Following the session, residents were given an SBAR pocket card with the checklist items and instructions, and an SBAR worksheet to complete in the clinical setting prior to case presentations. Residents then proceeded with their scheduled off-service rotations, with 2 to 3 returning each month for their next emergency department rotation.
Upon returning to the emergency department, residents were scheduled for session B without being told its purpose. Residents were given and presented a case for evaluation, followed by a brief review of SBAR and its clinical application. Residents were then given a second case to present, which was evaluated in the same manner as previous cases.
At the end of each session, residents completed a survey developed by the authors that asked them to rate various aspects of the training and the SBAR tool. A priori power analysis revealed that a statistical power of 0.92 would be achieved for a sample size of N = 25 and a mean difference of 2 points on the SBAR checklist.
We scored the case presentations by giving 1 point for each correctly presented item (for a total of 17 points). The mean scores before and after training were compared for sessions A and B using parametric tests. The mean posttraining score from session A was also compared to the pretraining score from session B in order to measure knowledge retention. Each component of SBAR was also analyzed separately. The survey responses were analyzed with nonparametric tests. All data were analyzed with SPSS 15.0 (SPSS Inc, Chicago, IL).
The Medical College of Wisconsin's Institutional Review Board deemed this study exempt.
We used repeated-measures analysis of variance to detect differences in scores for pretests and posttests in both sessions. Mauchly test of sphericity was P = .16 with sphericity of data assumed and no corrections needed. The findings showed an overall statistically significant difference in mean scores (P = .001) with pairwise differences revealed through Bonferroni t tests (table 1). For session A there was a statistically significant improvement in resident posttraining scores (mean, 15; SD, 1.6) compared with pretraining scores (mean, 10.2; SD, 2.7; P = .001). There was no statistically significant difference in posttraining session A and pretraining session B scores (P = .34), suggesting retention of the use of the tool. In session B, there was statistically significant improvement from the pretraining to the posttraining scores (mean, 14.4; SD, 2.2 versus mean, 16.3; SD, 1.6; P = .001) for all 3 years (table 1).
When the components of SBAR were analyzed separately, the results were similar to the aggregate scores.
The results of our survey are shown in table 2. Residents' responses suggested their handoff and communication training during medical school was variable, and they favored our SBAR training over their medical school experience (P = .001). Residents also gave high ratings to the effectiveness of the session (6.5 out of 7) and their willingness to use SBAR (6.8). Finally, there was a statistically significant improvement (P < .001) in the residents' perception of their ability to effectively communicate organized information using SBAR.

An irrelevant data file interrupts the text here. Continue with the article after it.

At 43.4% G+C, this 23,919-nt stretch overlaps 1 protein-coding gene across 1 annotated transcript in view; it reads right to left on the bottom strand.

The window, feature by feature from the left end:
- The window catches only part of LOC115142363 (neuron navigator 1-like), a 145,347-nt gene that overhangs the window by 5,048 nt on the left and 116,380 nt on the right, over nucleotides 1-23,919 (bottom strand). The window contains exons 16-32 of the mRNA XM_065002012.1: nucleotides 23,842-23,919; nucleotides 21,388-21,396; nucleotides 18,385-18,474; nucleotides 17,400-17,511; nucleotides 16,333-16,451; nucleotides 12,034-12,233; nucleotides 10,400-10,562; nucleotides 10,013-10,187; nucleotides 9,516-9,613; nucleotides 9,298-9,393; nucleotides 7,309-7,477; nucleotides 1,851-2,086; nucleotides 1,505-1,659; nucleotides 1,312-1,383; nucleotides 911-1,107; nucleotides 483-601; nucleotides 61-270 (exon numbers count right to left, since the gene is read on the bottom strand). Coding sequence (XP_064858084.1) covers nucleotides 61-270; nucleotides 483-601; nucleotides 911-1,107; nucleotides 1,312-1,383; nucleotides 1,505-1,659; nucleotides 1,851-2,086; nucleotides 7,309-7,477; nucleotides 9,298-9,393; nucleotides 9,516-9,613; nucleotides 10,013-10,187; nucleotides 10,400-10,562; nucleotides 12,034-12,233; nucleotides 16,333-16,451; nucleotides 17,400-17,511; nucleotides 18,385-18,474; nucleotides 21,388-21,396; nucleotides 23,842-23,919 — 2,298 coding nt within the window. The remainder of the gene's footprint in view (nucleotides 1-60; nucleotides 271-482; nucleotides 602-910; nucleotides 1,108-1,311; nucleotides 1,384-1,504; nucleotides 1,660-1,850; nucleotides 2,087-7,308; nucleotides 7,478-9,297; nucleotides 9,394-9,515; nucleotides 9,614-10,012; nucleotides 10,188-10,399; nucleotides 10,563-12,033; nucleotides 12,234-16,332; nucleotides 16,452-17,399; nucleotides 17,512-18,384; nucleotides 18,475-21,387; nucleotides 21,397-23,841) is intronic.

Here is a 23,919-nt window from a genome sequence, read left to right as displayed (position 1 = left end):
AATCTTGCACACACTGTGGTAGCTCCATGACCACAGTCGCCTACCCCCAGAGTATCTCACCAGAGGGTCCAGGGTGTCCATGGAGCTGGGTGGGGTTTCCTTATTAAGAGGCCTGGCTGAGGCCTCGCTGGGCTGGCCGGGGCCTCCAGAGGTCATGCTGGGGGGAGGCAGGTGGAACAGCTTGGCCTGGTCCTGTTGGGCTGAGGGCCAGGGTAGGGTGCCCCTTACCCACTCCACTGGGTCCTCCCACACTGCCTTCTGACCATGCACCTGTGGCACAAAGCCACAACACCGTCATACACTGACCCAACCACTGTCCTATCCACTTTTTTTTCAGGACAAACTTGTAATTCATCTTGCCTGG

We found that the SBAR was acceptable to first-year EM residents, with statistically significant improvements in their ability to apply SBAR to simulated case presentations. There was no difference in scores between sessions A and B, suggesting that the material was learned and retained. Residents also rated the overall usefulness of the curriculum highly, even in comparison with previous educational experiences. This format was feasible for faculty to use as a training method and was well received by our resident physicians.
Studies have shown that physicians often fall back on their personal preferences for format and language, adding additional layers of complexity that the receiver must interpret.4,18 To date, the SBAR approach is the most commonly used approach for improving clinical case communications, and we found it more adaptable to the emergency department environment than other, more complex models.19–20 Notably, we found this format conducive to training first-year EM residents in handoff communications.10,16
Limitations of our study include gathering data in a simulated setting. Our future goal would be to examine patient presentations in the emergency department. Additionally, we only used 2 reviewers and 25 residents during a 3-year period in a single residency program, limiting the generalizability of our findings. The fact that the reviewers were responsible for teaching the model potentially introduced bias. There was no “gold standard” to which to compare SBAR given the lack of literature on this subject when we began, and improvement could have been due to exposure and repetition.
The use of SBAR is feasible for interphysician resident communication training. The curriculum has been well received by our residents and has become our department standard for presentations by all physicians, residents, and nonphysician providers. Future research will be useful in examining the general applicability of the SBAR model for interphysician communications in the clinical environment and other residency training programs.
All authors are at the Medical College of Wisconsin. Matthew C. Tews, DO, is an Associate Professor in the Department of Emergency Medicine; J. Marc Liu, MD, MPH, is an Associate Professor in the Department of Emergency Medicine; and Robert Treat, PhD, is a Senior Educational Evaluator and Psychometrician in the Office of Educational Services.